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Black cohosh

Scientific Name(s): Actaea gyrostachya Wender., Actaea monogyna Walter, Actaea orthostachya Wender., Actaea racemosa L., Botrophis actaeoides Raf. Ex Fisch. & C.A.Mey., Botrophis pumila Raf., Cimicifuga americana Muhl., Cimicifuga racemose, Cimicifuga racemose L. (Nutt), Thalictrodes racemose (L.) Kuntze
Common Name(s): Baneberry, Black cohosh, Black snakeroot, Bugbane, Cimicifuga, Rattleroot, Rattletop, Rattleweed, Shengma (China), Squawroot, Traubensilberberze, Wanzenkraut
Learn about the potential benefits of Black Cohosh including contraindications, adverse reactions, toxicology, pharmacology and historical usage.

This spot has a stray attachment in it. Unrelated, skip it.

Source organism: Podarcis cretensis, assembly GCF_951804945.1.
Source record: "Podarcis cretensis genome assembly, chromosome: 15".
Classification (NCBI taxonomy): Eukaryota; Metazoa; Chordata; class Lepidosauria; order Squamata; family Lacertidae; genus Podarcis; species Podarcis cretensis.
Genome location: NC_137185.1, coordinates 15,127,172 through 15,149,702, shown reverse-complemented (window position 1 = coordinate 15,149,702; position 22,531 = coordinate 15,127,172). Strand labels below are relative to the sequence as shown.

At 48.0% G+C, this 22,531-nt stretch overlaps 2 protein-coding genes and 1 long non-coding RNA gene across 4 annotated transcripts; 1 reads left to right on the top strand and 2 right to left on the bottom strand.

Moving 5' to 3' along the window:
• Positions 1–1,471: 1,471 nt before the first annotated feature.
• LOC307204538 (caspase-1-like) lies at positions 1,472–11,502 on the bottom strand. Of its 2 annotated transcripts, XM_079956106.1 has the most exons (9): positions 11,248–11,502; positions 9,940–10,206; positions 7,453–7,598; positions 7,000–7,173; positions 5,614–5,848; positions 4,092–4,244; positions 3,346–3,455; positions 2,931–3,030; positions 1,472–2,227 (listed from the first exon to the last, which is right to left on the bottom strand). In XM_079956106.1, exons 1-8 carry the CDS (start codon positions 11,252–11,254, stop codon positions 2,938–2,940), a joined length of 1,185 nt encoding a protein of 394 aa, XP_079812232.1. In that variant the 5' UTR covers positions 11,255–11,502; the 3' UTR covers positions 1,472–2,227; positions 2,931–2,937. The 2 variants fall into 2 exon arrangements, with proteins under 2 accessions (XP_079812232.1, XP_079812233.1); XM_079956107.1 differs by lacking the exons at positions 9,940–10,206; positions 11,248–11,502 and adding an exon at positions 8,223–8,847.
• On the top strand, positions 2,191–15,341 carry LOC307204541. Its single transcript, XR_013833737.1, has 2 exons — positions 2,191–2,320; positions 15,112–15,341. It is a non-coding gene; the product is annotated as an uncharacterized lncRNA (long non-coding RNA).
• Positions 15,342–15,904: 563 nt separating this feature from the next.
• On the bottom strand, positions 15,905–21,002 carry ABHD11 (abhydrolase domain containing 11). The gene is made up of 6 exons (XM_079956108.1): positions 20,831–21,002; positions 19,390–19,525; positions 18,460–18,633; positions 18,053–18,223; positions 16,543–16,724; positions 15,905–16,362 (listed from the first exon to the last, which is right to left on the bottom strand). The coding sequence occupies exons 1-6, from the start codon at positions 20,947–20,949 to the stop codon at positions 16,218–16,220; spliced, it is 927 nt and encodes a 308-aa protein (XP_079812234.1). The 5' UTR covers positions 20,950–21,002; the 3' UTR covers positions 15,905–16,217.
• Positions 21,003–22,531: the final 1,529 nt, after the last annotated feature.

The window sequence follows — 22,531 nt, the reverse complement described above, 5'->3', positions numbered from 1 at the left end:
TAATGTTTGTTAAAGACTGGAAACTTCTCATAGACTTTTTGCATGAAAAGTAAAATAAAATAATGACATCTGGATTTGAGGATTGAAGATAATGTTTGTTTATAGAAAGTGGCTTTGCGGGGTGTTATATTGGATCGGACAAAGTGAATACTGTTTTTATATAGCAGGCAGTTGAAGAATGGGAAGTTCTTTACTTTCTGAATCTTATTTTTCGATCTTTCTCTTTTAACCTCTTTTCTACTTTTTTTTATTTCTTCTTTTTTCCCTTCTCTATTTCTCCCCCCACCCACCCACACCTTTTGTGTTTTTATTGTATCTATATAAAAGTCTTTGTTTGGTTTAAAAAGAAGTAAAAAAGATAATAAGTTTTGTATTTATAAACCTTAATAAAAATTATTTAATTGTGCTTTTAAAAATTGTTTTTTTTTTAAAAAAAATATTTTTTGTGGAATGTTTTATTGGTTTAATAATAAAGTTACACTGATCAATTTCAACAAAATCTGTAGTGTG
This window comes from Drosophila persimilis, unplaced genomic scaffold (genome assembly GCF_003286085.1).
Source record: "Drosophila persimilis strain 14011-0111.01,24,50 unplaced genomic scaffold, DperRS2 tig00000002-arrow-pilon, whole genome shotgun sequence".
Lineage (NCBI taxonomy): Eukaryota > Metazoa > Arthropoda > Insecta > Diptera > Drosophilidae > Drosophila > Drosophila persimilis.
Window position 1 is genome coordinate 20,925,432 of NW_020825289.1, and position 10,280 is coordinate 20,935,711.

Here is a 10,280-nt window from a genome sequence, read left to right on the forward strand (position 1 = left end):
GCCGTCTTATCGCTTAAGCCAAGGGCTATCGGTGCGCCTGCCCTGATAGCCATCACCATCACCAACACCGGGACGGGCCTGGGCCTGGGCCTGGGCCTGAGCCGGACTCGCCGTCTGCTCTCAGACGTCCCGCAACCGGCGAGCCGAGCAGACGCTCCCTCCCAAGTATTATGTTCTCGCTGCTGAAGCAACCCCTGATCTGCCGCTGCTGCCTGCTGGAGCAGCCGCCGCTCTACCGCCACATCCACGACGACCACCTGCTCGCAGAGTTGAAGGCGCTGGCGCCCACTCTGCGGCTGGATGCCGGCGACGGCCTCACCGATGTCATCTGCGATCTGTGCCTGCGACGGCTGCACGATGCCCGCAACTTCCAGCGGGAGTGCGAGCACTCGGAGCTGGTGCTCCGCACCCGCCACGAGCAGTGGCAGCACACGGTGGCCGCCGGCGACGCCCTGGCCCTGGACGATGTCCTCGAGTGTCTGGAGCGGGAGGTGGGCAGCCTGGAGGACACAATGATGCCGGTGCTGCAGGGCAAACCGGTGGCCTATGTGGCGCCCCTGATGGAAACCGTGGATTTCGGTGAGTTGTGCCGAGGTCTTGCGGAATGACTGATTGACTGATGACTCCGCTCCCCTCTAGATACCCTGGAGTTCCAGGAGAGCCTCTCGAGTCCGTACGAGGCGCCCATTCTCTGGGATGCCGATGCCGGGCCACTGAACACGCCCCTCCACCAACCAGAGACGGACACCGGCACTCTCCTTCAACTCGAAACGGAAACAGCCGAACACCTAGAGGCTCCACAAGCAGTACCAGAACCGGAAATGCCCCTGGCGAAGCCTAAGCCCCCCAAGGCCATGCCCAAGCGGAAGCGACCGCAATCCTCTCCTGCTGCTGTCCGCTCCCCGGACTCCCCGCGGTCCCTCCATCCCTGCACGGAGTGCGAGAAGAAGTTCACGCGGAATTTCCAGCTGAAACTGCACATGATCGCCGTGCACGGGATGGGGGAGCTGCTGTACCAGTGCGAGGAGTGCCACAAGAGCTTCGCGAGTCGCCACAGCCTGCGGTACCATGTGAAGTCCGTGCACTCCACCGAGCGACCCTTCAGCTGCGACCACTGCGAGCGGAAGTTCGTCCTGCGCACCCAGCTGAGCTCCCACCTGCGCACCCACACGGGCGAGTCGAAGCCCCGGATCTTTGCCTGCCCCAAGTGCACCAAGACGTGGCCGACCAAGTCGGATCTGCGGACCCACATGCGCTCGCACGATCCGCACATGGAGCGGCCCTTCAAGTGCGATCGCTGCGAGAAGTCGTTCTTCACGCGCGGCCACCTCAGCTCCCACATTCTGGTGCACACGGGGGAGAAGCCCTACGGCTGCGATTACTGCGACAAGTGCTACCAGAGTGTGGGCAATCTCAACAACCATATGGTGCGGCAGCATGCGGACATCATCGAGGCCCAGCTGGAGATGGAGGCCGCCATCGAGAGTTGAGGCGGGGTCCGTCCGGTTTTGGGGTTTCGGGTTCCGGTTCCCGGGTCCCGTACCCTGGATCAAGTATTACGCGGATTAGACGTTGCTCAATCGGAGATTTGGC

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Drug Information:
There is a lack of consensus regarding whether black cohosh is useful for managing some symptoms of menopause. Some official groups state black cohosh can be considered as an alternative nonhormonal therapy for vasomotor symptoms, whereas others state there is a lack of consistent evidence of benefit. Black cohosh extract is generally standardized to 2.5% of triterpene glycosides (ie, 1 mg/dose). Based on clinical use of commercial products, the current recommended black cohosh dose for management of symptoms of menopause is 40 to 80 mg/day, often in divided doses. Therapeutic effects generally begin after 2 weeks of treatment, with maximum effects usually occurring within 8 weeks. Learn more

Black cohosh Side Effects

Editorial References and Review

Medically reviewed by BestRx Medical Team Last updated on 1/1/2020.

Source: Drugs.com Black Cohosh